Demolition of derelict buildings gets slow start

June 21, 1995|By JoAnna Daemmrich | JoAnna Daemmrich,Sun Staff Writer

Eight months after Mayor Kurt L. Schmoke vowed an aggressive campaign to rid Baltimore of the worst of thousands of abandoned, deteriorating homes, only 14 have been knocked down.

Another thousand dilapidated houses have been declared vacant since an outraged Mayor Schmoke warned landlords in October to fix their properties or the city would demolish them.

While the Housing Department struggled to line up wrecking crews and give property owners due notice, the city's official inventory of vacant homes climbed from 7,500 last fall to 8,500 today.

Top housing officials promoted the campaign repeatedly at community meetings for months even as they knew of the delays.

Today, despite the past rate of less than two demolitions a month, Housing Commissioner Daniel P. Henson III optimistically maintains that he will tear down 400 by the end of the year.

Critics on the City Council pointed out that a pair of ballyhooed auctionsfailed to put many vacant properties back on the tax rolls and questioned efforts to combat blight in older neighborhoods.

"Nothing's changed, and it's getting worse," complained City Councilman Anthony J. Ambridge, who represents the 2nd District on the east side. "There are a lot of promises that are unkept, and there are more and more vacant homes."

Councilman Lawrence A. Bell III, who represents West Baltimore's 4th District, said, "I don't think that it should ever have been put out as apanacea. I think it's very appealing to a lot of people on first blush because they're so frustrated with these vacant houses. But I'm concerned that after the demolition takes place, you have another vacant lot."

Mr. Henson said 50 additional vacant properties were demolished under other programs in recent months and 200 are awaiting razing. Nevertheless, he conceded that the most ambitious effort has gotten off to a slow start.

He blamed the holdup partly on the lengthy legal notification of owners before the city can tear down a privately owned property. The delays were exacerbated by difficulties with hiring private wrecking crews because there are a limited number of qualified contractors in Baltimore and the bidding process can take six to eight months, he said.

"Let's just say I'm impatient, and communities are impatient, and it's taken longer than I would like it to," Mr. Henson said.

He promised that communities will "see the pace quicken" within the next month as the city takes on the demolition work with its own crews.

The focus of the program, never tried before on a citywide scale, is the growing collection of once-elegant houses that are crumbling in Harlem Park, Sandtown, Walbrook, Oliver, Pen Lucy and elsewhere in the city.

In December, the Housing Department launched the new program by leveling three abandoned homes that had become notorious drug hangouts in the 2800 block of Walbrook Ave. Mr. Henson, who briefed the City Council that day, said he had a $500,000 budget and would level 250 houses in 1995.

By the time the council began budget deliberations earlier this month, Mr. Henson had upped the goal to tearing down 400 vacant houses by year's end.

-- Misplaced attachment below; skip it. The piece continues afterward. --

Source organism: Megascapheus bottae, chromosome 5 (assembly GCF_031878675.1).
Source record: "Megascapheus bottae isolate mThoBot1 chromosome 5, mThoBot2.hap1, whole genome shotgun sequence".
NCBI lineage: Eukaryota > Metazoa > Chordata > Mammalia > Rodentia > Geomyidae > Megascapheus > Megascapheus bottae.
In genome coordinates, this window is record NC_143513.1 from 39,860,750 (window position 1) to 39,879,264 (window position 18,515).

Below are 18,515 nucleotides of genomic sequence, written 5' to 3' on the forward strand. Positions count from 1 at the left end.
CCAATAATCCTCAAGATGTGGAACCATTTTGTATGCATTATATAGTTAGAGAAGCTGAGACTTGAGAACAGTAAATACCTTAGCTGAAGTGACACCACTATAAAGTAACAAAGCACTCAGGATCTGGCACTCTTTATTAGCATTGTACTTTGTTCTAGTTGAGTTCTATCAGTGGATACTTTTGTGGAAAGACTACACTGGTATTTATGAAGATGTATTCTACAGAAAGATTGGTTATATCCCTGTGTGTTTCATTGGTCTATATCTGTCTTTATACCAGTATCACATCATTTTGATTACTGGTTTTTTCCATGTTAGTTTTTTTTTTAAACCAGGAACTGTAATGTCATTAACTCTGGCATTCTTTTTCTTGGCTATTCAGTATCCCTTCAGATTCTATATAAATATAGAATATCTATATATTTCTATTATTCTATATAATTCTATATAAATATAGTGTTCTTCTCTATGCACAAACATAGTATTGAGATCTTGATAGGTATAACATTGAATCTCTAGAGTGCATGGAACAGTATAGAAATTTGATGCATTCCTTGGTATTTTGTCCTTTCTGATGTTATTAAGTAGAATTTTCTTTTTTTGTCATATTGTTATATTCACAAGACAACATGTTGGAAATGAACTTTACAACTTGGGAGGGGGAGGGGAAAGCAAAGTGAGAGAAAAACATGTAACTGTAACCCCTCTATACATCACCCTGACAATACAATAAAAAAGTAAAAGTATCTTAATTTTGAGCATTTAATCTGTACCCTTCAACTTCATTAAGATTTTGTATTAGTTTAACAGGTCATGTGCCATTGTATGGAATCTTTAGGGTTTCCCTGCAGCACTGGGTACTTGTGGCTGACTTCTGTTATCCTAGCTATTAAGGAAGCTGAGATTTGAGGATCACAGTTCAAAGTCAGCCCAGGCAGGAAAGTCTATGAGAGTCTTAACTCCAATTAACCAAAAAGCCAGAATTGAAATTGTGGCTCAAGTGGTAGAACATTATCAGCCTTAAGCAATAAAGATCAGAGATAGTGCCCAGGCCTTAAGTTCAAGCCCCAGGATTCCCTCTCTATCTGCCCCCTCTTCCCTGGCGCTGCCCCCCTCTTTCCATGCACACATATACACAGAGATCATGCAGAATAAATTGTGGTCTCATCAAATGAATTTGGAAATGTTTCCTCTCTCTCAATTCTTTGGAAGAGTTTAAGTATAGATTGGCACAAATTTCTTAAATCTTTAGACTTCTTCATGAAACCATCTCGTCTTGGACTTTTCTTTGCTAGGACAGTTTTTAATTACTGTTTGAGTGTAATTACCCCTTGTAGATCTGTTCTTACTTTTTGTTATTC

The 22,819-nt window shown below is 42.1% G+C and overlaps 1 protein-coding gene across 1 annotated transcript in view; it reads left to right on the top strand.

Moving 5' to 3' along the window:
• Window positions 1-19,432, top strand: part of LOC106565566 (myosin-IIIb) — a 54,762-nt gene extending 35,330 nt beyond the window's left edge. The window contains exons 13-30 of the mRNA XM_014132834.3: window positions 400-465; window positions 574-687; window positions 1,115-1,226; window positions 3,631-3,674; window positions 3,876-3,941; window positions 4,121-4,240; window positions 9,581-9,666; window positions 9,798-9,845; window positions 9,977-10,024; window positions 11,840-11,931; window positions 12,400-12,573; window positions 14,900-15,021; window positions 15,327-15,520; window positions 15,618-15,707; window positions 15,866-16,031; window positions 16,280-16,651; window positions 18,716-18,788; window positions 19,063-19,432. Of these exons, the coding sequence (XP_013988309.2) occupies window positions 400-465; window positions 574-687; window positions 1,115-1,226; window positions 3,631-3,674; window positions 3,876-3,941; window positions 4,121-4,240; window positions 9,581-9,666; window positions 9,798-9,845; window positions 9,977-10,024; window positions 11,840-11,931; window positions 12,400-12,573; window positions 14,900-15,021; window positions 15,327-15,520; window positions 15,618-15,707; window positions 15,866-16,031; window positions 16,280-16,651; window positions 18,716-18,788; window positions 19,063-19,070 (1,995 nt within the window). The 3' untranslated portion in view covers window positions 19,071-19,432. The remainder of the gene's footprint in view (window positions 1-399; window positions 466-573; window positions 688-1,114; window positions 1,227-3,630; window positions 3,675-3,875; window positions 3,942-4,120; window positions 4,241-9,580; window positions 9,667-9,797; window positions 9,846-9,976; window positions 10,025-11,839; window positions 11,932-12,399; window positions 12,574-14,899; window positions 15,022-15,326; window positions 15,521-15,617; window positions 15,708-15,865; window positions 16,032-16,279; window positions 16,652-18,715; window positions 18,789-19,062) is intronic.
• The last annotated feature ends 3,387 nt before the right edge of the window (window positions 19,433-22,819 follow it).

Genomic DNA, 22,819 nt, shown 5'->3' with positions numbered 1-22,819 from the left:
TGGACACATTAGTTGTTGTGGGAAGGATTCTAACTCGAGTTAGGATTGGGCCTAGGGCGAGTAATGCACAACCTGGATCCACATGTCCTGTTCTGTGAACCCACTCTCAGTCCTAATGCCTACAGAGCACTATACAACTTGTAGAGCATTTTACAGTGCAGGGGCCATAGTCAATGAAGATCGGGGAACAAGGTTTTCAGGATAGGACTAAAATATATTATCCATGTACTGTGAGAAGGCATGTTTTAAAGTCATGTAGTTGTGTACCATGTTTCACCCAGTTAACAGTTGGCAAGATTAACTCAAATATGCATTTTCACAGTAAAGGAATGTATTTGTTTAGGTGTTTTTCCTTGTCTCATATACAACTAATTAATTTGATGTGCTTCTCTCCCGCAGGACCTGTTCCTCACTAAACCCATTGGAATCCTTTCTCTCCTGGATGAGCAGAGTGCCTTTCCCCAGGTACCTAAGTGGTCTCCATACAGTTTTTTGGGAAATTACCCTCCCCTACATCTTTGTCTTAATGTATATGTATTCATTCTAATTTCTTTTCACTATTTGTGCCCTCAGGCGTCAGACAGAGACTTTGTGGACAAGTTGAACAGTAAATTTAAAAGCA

Housing officials also made plans to pump another $500,000 into each of the city's three demolition programs, now funded at about $1.9 million.

After the flurry of activity in December, however, the program designed to be the most far-reaching of them all faltered.

While he has been telling community associations to come up with lists of long-vacant, unsafe houses, Mr. Henson says he was frustrated by the drawn-out process to hire contractors and rent cranes. As a result, the city now has decided to train its own crews and buy a large, 50-ton crane for the demolition work.

Mayor Schmoke also attributed the slow start to creating redevelopment plans for lots. Housing officials are working closely with communities to pick the most unsalvageable buildings and replace them with a garden, playground or parking lot, he said.

"We wanted to make sure when we demolish a home there would be another use," Mr. Schmoke said. "We didn't want to end up with just an empty lot."

Yet that is exactly what happened after the city demolished the 1400 block of Traction St. On a sunny December afternoon, an exuberant Mayor Schmoke cheered with community leaders as the seven tiny frame homes collapsed to the ground.

Six months later, the vacant alley homes are gone. But now there is a vacant lot strewn with broken bottles and rotting trash.

"They haven't done a thing since. It's a mess back there," said Mary Bynum, who lives in a neatly kept rowhouse at the corner of the alley.

A few blocks away, the demolition program had a more successful ending. William Scott, still an avid gardener at age 73, didn't wait long for the dust to clear after the city knocked down 1508 Retreat St. He's now watering rows of string beans, sweet potatoes and leafy greens that are flourishing in the place of the vacant home.

Leaning over the fence of his garden, he recalled the days when he was planting next to a vacant house that had become a "junk dump."

After growing up on a farm, he said, he enjoys working in the garden each day and giving away vegetables to the older people in the community.

"You know," he said with a grin, "if you sit down, you go away."

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